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Wearables will help with KYC: know your customer

19 May 2016

Marcela Kunova

Alexander Makeyenkov, senior vice president at tech consulting firm DataArt, also says banks continue to be conservative in their approach to spending on technology.

 

How can the corporate sector benefit from wearables?

Know your customer (KYC), the process businesses use to verify the identity of their clients, can be enhanced by connecting to their wearable device. This, however, throws up some new questions for the banks, such as what to do with this information and how to update privacy policies. From payment transactions to wealth management investment, every part of the business could benefit from getting a better understanding of their customer.  Internally in banks there have also been some pilot projects in which wearables monitor stress levels by pulse and pattern recognition to prevent traders from taking investment decisions at times of stress.  This type of monitoring tech could also work for car drivers, in which wearables would monitor sobriety or tiredness to prevent accidents. 

What are the big investment trends in financial services?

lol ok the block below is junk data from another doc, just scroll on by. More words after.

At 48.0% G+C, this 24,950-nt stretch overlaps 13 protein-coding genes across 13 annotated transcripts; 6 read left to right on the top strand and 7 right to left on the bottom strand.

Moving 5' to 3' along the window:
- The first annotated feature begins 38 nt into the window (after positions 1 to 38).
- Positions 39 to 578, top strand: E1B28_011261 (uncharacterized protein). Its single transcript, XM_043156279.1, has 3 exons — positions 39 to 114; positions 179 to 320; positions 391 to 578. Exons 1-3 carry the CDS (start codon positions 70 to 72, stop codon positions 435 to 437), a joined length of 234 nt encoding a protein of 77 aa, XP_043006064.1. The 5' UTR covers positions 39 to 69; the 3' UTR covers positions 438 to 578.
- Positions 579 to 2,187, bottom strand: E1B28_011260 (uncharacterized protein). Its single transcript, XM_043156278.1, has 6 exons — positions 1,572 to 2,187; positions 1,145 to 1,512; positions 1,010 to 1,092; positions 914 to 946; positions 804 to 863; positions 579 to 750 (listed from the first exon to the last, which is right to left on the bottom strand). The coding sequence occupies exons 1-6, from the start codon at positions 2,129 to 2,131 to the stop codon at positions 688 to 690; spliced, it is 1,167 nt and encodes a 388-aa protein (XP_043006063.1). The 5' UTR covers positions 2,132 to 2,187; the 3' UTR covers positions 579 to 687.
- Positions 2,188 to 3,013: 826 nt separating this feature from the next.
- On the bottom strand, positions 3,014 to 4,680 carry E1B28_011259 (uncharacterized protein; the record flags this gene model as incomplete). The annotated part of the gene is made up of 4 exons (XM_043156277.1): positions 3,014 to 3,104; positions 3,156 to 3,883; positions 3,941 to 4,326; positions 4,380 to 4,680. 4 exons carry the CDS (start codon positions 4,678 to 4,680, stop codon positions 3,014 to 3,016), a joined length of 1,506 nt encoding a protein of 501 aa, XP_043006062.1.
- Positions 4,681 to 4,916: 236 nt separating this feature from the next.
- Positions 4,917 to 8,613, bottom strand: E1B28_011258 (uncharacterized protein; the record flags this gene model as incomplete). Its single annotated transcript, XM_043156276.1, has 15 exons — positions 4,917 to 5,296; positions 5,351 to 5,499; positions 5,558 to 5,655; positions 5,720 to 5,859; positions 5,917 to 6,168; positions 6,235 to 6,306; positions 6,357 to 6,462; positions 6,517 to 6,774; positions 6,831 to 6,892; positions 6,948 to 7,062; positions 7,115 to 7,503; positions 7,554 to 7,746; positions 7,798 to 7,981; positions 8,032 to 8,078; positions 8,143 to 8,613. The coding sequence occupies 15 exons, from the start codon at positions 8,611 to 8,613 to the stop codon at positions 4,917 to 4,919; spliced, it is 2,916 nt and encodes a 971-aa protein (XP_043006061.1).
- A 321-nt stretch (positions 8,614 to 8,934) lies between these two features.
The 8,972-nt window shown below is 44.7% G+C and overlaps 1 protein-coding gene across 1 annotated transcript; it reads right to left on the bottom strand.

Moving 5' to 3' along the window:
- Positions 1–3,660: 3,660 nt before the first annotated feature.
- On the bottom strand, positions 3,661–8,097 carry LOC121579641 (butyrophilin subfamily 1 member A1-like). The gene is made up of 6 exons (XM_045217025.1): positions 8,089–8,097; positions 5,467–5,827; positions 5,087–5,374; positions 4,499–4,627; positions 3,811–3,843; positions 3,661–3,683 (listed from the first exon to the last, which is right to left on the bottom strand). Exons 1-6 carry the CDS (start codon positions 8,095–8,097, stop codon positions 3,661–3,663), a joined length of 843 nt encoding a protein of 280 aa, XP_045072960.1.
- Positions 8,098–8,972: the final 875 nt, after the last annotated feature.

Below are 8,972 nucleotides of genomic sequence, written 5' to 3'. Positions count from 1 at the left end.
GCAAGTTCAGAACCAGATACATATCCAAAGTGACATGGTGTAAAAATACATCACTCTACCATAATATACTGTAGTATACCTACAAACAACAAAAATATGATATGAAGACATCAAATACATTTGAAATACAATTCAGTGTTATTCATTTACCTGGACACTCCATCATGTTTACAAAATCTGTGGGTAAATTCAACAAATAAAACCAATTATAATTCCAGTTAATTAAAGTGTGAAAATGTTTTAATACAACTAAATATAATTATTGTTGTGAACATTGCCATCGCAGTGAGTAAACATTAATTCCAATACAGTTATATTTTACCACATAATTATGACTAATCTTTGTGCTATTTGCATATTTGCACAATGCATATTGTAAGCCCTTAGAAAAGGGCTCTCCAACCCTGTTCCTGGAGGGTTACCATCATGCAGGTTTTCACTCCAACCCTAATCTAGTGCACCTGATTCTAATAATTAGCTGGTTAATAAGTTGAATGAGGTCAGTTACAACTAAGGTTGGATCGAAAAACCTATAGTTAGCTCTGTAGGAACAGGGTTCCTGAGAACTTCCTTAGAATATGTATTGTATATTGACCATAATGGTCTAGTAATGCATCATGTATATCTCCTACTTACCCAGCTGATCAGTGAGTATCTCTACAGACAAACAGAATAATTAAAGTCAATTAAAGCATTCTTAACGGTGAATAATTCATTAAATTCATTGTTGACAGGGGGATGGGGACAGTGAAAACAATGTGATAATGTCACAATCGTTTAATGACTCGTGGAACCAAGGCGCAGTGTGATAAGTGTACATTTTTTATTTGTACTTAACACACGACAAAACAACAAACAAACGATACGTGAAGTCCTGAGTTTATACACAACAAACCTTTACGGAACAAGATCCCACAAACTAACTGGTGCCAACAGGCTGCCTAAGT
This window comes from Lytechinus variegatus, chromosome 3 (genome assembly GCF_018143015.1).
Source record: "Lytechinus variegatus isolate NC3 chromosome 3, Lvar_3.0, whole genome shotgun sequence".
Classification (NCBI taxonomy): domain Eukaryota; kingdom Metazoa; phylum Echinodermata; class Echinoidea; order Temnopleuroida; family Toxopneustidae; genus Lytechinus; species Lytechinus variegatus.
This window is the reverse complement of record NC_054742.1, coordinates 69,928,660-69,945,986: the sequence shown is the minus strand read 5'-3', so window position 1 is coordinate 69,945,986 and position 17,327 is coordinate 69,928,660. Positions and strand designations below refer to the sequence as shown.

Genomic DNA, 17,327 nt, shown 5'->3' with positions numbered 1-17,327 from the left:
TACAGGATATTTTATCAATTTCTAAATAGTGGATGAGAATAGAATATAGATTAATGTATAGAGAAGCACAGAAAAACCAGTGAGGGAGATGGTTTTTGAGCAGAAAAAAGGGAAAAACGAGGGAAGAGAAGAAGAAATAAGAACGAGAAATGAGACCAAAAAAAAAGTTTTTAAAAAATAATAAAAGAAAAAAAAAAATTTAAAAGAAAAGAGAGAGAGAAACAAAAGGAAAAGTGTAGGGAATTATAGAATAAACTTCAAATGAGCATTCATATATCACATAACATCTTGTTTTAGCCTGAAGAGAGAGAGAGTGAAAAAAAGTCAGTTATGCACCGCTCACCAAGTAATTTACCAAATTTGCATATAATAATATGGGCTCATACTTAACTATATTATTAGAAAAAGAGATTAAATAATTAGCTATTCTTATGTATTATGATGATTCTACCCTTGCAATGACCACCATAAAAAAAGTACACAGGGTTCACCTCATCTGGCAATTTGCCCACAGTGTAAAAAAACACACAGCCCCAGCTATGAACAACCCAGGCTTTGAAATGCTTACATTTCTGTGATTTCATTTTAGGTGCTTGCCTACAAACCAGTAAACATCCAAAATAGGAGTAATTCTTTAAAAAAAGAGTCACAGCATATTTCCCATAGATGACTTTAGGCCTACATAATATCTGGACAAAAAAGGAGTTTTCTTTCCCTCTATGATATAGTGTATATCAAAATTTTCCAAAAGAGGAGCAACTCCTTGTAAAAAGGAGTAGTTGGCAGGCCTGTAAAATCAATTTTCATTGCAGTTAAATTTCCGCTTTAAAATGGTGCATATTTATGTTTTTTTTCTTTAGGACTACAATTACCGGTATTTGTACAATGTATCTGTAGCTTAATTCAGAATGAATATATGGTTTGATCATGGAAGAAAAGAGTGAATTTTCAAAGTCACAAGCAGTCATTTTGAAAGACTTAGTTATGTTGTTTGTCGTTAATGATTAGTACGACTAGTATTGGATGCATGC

Digital transformation is on all banking board agendas. For example, last year the Italian bank UniCredit said they are investing €1.2bn into their retail arm because they estimate that over ninety percent of transactions will be carried out through remote channels by 2018.

How can banking operations use wearables to attract clients?

Banks are still very conservative organisations and most of the innovative products they are looking at are in the prototype or proof-of-concept phase. One example is a prototype of an app that is not yet released, which tracks calories spent throughout the week and converts the number to a monetary equivalent, which then goes into a special saving account in a bank.  This “health money” is then used with good rates through partner sport retail shops. The app also gives the bank promotional benefits, such as establishing a footprint on their clients mobile or wearable devices which give behavioural and social profiles, for marketing purposes. 

 

This article was published in Citywealth Weekly, our mid-week roundup of the hottest news and exclusive expert comments. Sign up here to start receiving the Weekly in your inbox.

 

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